Ask – Grammie’s Magic Cupboard
(Time to read: ~ 3 minutes)
When I was about four, my grandmother had what she called her “Magic Cupboard”. Each morning we visited her, at some point she would ask “Do you suppose there is anything in Grammie’s magic cupboard?” She would look inside and out would come a little treat – a tiny chocolate bar, or a small bag of chips.
One morning I was feeling particularly hungry or something, and I kept wondering when she was going to mention her magic cupboard. I waited and waited, and finally I went up to her and asked “Grammie, do you suppose there is anything in your magic cupboard this morning?”
She looked down at me with love in her eyes and said “Of course, lovey, let’s go and see” and she went to look.
In the meantime, my mother pulled me aside and said with great vehemence “Don’t you ever ask for anything!”
Note: That is what my childhood brain remembers – I recognize that my mother may remember this very differently. And I recognize that she was acting out of love and care, seeking to support me in having a happy life by teaching me the behaviour patterns that were expected in the culture she grew up in.
Consequences of Not Asking
This “Don’t you ever ask for anything!” message has had some unfortunate consequences for my life.
It probably contributed to my not asking my mother, later that year when we were making cookies, if we could pause so that I could go to the bathroom, with the result that I peed on the floor. I felt ashamed for decades about that.
And, when I was in my first boyfriend’s kitchen and he got himself a glass of water on a hot day, it resulted in my not feeling able to ask if I could have one too.
In grade 9, I was offered the opportunity to go to a one-week summer leadership course. I said yes, and was told to be in the school parking lot at 9 am on a particular day to catch the bus to the course. But I was afraid I wouldn’t automatically know which was the right bus. Since I wasn’t supposed to ask, I didn’t see any way to find out. I didn’t go to the course. I’ve wondered what skills I might have gained then that might had made my life easier since. And I’ve felt guilty about the person who might have gone in my place.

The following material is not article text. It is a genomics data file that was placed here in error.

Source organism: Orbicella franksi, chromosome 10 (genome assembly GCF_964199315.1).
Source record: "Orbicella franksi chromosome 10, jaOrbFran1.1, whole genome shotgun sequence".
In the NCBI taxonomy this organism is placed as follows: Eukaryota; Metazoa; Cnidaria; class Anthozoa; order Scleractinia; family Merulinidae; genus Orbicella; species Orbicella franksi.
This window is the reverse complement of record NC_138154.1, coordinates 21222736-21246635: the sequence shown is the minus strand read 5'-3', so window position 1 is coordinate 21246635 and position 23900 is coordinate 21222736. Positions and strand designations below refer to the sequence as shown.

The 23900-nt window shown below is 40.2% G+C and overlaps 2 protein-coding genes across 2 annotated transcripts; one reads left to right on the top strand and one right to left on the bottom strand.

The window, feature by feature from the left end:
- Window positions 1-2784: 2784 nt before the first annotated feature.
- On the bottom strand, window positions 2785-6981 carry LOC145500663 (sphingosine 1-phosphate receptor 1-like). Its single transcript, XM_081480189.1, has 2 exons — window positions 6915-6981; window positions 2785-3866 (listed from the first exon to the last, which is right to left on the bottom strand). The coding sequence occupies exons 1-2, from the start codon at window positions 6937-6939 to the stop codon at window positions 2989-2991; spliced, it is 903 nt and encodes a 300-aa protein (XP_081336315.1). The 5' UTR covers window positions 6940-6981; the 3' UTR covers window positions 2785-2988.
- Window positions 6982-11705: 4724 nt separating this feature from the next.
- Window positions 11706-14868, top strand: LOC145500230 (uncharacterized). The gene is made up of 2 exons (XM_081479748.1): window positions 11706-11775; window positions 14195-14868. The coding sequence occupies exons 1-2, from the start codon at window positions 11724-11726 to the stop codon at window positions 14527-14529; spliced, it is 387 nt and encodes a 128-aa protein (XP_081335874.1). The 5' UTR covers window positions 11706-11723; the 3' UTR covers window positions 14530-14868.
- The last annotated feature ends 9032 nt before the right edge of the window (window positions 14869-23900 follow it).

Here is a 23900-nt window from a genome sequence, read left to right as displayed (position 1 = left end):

Learning How to Ask
I’m deeply grateful to my coaching training that taught me to ask questions. And taught me some types of questions that are more likely to create connection, rather than triggering angry or defensive responses.
After almost two decades in the school system, pretty much the only questions I had encountered were ones in which there was a “right” answer – and some negative consequences of giving the “wrong” answer. And most of the people I encounter have had the same experience. So it is easy for us to get anxious or defensive when we hear questions, especially “closed-ended” questions.
Learning How to Hear “No” With Peace
And I’m even more grateful for my training in Nonviolent Communication, which has taught me how to stay compassionately connected to myself and the other person, even when they say “no” or respond with anger or defensiveness when I ask.
So I encourage you to learn to hear “no” peacefully.
And to ask for what you want.
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Do you find it difficult to ask for what you want? Or to hear no, anger or defensiveness with peaceful compassion for yourself and the other person? Glenda offers private teaching/coaching sessions to support you. Click here to find out more or to book a session to help you enjoy your life more fully.